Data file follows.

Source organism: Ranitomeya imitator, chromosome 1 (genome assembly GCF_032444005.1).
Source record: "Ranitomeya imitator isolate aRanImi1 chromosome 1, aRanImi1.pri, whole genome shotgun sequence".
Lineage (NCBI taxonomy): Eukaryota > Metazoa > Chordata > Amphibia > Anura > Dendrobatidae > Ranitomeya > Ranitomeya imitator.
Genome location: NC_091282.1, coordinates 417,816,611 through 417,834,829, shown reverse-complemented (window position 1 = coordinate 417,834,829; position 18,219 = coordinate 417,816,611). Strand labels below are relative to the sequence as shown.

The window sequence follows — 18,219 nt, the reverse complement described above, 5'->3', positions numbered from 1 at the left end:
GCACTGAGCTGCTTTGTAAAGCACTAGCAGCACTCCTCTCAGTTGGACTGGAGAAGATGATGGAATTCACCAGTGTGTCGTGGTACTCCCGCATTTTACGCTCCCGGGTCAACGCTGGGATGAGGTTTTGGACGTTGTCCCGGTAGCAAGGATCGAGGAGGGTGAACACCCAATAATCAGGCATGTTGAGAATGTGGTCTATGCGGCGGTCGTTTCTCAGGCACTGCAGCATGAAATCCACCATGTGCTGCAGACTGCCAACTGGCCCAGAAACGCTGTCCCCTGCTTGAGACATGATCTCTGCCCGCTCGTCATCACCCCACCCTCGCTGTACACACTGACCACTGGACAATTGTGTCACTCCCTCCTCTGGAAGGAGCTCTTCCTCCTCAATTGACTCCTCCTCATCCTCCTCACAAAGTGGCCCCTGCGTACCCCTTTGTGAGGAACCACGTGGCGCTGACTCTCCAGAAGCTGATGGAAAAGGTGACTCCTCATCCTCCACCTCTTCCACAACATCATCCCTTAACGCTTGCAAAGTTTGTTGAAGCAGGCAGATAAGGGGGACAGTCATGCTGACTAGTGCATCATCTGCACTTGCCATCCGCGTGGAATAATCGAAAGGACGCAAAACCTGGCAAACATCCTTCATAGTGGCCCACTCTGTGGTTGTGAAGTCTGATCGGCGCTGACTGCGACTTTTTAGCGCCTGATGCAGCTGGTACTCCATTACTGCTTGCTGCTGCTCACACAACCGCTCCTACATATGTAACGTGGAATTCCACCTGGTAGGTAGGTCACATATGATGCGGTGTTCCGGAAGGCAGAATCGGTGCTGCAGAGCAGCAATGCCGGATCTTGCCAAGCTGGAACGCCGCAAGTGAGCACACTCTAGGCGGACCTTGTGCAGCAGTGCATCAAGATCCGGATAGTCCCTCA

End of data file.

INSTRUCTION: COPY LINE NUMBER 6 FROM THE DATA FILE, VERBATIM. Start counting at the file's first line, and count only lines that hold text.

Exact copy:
GCACTGAGCTGCTTTGTAAAGCACTAGCAGCACTCCTCTCAGTTGGACTGGAGAAGATGATGGAATTCACCAGTGTGTCGTGGTACTCCCGCATTTTACGCTCCCGGGTCAACGCTGGGATGAGGTTTTGGACGTTGTCCCGGTAGCAAGGATCGAGGAGGGTGAACACCCAATAATCAGGCATGTTGAGAATGTGGTCTATGCGGCGGTCGTTTCTCAGGCACTGCAGCATGAAATCCACCATGTGCTGCAGACTGCCAACTGGCCCAGAAACGCTGTCCCCTGCTTGAGACATGATCTCTGCCCGCTCGTCATCACCCCACCCTCGCTGTACACACTGACCACTGGACAATTGTGTCACTCCCTCCTCTGGAAGGAGCTCTTCCTCCTCAATTGACTCCTCCTCATCCTCCTCACAAAGTGGCCCCTGCGTACCCCTTTGTGAGGAACCACGTGGCGCTGACTCTCCAGAAGCTGATGGAAAAGGTGACTCCTCATCCTCCACCTCTTCCACAACATCATCCCTTAACGCTTGCAAAGTTTGTTGAAGCAGGCAGATAAGGGGGACAGTCATGCTGACTAGTGCATCATCTGCACTTGCCATCCGCGTGGAATAATCGAAAGGACGCAAAACCTGGCAAACATCCTTCATAGTGGCCCACTCTGTGGTTGTGAAGTCTGATCGGCGCTGACTGCGACTTTTTAGCGCCTGATGCAGCTGGTACTCCATTACTGCTTGCTGCTGCTCACACAACCGCTCCTACATATGTAACGTGGAATTCCACCTGGTAGGTAGGTCACATATGATGCGGTGTTCCGGAAGGCAGAATCGGTGCTGCAGAGCAGCAATGCCGGATCTTGCCAAGCTGGAACGCCGCAAGTGAGCACACTCTAGGCGGACCTTGTGCAGCAGTGCATCAAGATCCGGATAGTCCCTCA